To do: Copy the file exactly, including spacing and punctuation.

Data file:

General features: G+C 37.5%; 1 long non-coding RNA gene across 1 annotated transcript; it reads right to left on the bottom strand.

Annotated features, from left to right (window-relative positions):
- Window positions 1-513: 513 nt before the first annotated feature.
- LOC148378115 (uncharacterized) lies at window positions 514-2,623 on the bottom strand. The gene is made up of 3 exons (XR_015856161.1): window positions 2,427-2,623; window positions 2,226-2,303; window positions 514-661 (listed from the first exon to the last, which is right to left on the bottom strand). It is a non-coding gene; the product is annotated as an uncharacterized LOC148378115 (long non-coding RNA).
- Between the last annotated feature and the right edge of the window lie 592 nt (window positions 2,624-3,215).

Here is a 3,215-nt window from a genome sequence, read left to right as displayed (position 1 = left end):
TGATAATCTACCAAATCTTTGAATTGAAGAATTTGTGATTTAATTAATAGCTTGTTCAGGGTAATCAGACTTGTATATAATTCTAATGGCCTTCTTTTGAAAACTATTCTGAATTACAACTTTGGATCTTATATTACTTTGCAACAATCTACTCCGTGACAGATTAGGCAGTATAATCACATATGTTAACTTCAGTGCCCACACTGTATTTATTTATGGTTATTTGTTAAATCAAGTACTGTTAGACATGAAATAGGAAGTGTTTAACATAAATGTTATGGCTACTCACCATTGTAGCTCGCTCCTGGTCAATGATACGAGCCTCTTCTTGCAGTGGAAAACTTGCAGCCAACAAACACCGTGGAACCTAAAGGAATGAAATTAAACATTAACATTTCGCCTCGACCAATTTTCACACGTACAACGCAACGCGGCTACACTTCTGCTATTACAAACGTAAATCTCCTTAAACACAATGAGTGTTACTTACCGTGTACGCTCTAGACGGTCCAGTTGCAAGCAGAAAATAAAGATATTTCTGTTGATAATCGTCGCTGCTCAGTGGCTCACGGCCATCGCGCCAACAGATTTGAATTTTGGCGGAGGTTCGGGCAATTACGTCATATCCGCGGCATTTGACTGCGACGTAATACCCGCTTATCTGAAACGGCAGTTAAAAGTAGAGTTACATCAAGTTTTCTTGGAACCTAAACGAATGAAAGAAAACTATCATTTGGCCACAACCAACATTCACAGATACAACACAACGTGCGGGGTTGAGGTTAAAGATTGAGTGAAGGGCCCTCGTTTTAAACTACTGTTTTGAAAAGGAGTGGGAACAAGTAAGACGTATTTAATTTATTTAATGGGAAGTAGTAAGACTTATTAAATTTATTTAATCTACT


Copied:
General features: G+C 37.5%; 1 long non-coding RNA gene across 1 annotated transcript; it reads right to left on the bottom strand.

Annotated features, from left to right (window-relative positions):
- Window positions 1-513: 513 nt before the first annotated feature.
- LOC148378115 (uncharacterized) lies at window positions 514-2,623 on the bottom strand. The gene is made up of 3 exons (XR_015856161.1): window positions 2,427-2,623; window positions 2,226-2,303; window positions 514-661 (listed from the first exon to the last, which is right to left on the bottom strand). It is a non-coding gene; the product is annotated as an uncharacterized LOC148378115 (long non-coding RNA).
- Between the last annotated feature and the right edge of the window lie 592 nt (window positions 2,624-3,215).

Here is a 3,215-nt window from a genome sequence, read left to right as displayed (position 1 = left end):
TGATAATCTACCAAATCTTTGAATTGAAGAATTTGTGATTTAATTAATAGCTTGTTCAGGGTAATCAGACTTGTATATAATTCTAATGGCCTTCTTTTGAAAACTATTCTGAATTACAACTTTGGATCTTATATTACTTTGCAACAATCTACTCCGTGACAGATTAGGCAGTATAATCACATATGTTAACTTCAGTGCCCACACTGTATTTATTTATGGTTATTTGTTAAATCAAGTACTGTTAGACATGAAATAGGAAGTGTTTAACATAAATGTTATGGCTACTCACCATTGTAGCTCGCTCCTGGTCAATGATACGAGCCTCTTCTTGCAGTGGAAAACTTGCAGCCAACAAACACCGTGGAACCTAAAGGAATGAAATTAAACATTAACATTTCGCCTCGACCAATTTTCACACGTACAACGCAACGCGGCTACACTTCTGCTATTACAAACGTAAATCTCCTTAAACACAATGAGTGTTACTTACCGTGTACGCTCTAGACGGTCCAGTTGCAAGCAGAAAATAAAGATATTTCTGTTGATAATCGTCGCTGCTCAGTGGCTCACGGCCATCGCGCCAACAGATTTGAATTTTGGCGGAGGTTCGGGCAATTACGTCATATCCGCGGCATTTGACTGCGACGTAATACCCGCTTATCTGAAACGGCAGTTAAAAGTAGAGTTACATCAAGTTTTCTTGGAACCTAAACGAATGAAAGAAAACTATCATTTGGCCACAACCAACATTCACAGATACAACACAACGTGCGGGGTTGAGGTTAAAGATTGAGTGAAGGGCCCTCGTTTTAAACTACTGTTTTGAAAAGGAGTGGGAACAAGTAAGACGTATTTAATTTATTTAATGGGAAGTAGTAAGACTTATTAAATTTATTTAATCTACT